Electronic health records (EHRs) are expected to save the global healthcare industry $78 billion between 2014 and 2019, according to a new report from Juniper Research.
The report, Digital Health, Remote Monitoring & EHR Cost Savings 2014-2019, argues that EHRs are crucial as the supporting infrastructure for a wide range of digital healthcare and mHealth projects. New accountable care organization (ACO) initiatives are resulting in a re-think in how healthcare needs should be addressed, supporting the evolution of digital healthcare, the report says.
The report finds that the medical profession will increasingly rely on EHRs to support disparate elements of digital health: “Advanced EHRs will provide the ‘glue’ to bring together the devices, stakeholders and medical records in the future connected healthcare environment,” said the report’s author, Anthony Cox. He also noted that healthcare workers have become significantly more engaged in digital healthcare in the last 18 months.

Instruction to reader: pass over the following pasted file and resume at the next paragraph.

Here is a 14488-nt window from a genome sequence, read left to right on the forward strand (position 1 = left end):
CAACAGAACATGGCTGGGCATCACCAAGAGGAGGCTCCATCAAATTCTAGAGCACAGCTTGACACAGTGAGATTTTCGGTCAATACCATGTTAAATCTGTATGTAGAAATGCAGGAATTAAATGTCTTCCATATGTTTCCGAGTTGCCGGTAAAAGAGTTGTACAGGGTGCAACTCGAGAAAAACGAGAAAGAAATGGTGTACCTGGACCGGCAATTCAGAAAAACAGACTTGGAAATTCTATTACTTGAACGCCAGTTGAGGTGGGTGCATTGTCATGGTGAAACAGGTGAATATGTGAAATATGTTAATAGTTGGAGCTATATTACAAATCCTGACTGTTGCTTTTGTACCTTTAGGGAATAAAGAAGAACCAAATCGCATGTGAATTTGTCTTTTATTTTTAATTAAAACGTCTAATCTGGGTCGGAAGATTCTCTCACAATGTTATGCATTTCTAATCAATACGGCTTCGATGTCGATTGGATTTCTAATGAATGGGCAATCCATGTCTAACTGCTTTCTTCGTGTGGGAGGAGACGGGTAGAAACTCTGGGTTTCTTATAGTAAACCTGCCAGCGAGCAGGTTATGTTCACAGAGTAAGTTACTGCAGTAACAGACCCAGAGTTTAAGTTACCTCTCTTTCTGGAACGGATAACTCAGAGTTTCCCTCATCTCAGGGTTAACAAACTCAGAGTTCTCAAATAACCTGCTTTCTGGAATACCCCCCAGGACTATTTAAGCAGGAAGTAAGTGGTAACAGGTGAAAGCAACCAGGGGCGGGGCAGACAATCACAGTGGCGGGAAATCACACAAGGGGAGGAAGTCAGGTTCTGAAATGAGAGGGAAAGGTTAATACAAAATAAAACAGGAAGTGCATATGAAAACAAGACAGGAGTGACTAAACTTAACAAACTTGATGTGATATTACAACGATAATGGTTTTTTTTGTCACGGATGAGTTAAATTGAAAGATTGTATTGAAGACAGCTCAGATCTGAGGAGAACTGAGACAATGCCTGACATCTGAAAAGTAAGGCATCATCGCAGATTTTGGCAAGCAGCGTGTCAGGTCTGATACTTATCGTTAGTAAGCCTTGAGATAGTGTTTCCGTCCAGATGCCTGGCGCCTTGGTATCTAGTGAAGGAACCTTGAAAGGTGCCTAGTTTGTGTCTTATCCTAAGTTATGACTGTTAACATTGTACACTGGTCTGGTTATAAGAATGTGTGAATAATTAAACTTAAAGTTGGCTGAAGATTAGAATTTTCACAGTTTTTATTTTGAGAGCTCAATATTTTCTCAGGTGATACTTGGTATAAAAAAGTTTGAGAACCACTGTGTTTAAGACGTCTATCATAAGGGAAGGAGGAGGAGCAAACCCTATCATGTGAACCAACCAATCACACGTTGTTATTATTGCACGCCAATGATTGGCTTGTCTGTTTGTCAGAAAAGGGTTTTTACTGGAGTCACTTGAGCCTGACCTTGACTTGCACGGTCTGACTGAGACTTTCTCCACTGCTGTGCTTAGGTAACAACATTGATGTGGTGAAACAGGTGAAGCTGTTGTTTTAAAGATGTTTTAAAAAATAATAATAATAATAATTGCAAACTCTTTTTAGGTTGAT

However, the report cautioned that positive developments are being offset by the lack of randomized controlled mHealth trials, and the diverse nature of the global healthcare industry. This means that digital healthcare approaches often require buy-in from a large number of stakeholders, and have to be tailored for each geographical region.
Nevertheless, it argued that two key factors are expected to buoy the digital healthcare sector. Firstly, regulatory authorities are embracing the role of digital healthcare and imposing less stringent regulatory obligations on digital healthcare companies. Secondly, the principle of technologically advanced healthcare is becoming popularized through Apple’s HealthKit and Samsung’s SAMI (Samsung Architecture for Multimodal Interactions) user interfaces.
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